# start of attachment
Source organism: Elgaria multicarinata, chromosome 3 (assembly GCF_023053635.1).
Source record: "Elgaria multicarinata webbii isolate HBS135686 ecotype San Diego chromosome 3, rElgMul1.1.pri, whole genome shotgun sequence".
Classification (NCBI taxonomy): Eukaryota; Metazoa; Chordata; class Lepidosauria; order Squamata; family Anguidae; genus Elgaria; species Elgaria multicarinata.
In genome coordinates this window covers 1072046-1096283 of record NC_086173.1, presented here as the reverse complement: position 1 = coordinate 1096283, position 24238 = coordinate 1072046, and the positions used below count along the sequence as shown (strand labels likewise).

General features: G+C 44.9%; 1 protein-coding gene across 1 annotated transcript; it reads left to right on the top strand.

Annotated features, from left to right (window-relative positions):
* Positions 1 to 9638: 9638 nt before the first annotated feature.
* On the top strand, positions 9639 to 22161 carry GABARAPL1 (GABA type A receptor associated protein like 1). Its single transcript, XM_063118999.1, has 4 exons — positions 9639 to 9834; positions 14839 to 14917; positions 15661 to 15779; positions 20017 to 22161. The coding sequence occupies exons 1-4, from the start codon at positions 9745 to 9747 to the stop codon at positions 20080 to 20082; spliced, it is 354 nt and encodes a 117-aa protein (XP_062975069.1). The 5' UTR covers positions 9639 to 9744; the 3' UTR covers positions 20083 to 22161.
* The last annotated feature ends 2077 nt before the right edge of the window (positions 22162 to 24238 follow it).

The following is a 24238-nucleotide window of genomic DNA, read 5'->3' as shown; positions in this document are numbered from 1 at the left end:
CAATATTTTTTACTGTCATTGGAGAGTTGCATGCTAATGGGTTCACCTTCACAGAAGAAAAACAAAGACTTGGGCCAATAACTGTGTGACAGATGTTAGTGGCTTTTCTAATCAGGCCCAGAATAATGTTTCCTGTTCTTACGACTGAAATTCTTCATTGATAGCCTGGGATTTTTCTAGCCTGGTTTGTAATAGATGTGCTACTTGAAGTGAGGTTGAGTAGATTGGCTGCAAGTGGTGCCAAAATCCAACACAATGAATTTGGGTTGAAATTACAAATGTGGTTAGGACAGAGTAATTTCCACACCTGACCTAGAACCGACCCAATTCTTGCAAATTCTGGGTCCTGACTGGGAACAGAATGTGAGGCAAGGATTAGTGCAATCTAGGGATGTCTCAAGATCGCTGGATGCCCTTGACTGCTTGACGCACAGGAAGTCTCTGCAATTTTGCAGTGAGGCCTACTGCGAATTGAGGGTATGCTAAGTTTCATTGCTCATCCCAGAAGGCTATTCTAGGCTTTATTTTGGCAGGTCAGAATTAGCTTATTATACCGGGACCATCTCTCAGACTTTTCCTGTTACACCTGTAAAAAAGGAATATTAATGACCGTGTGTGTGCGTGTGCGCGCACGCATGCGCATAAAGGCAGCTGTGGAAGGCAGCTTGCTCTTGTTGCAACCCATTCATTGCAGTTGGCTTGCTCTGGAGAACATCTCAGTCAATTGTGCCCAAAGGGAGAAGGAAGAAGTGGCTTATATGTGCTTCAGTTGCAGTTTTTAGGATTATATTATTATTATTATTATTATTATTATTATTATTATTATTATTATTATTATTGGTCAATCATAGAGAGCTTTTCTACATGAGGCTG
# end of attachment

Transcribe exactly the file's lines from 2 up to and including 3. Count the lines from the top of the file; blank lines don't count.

Source record: "Elgaria multicarinata webbii isolate HBS135686 ecotype San Diego chromosome 3, rElgMul1.1.pri, whole genome shotgun sequence".
Classification (NCBI taxonomy): Eukaryota; Metazoa; Chordata; class Lepidosauria; order Squamata; family Anguidae; genus Elgaria; species Elgaria multicarinata.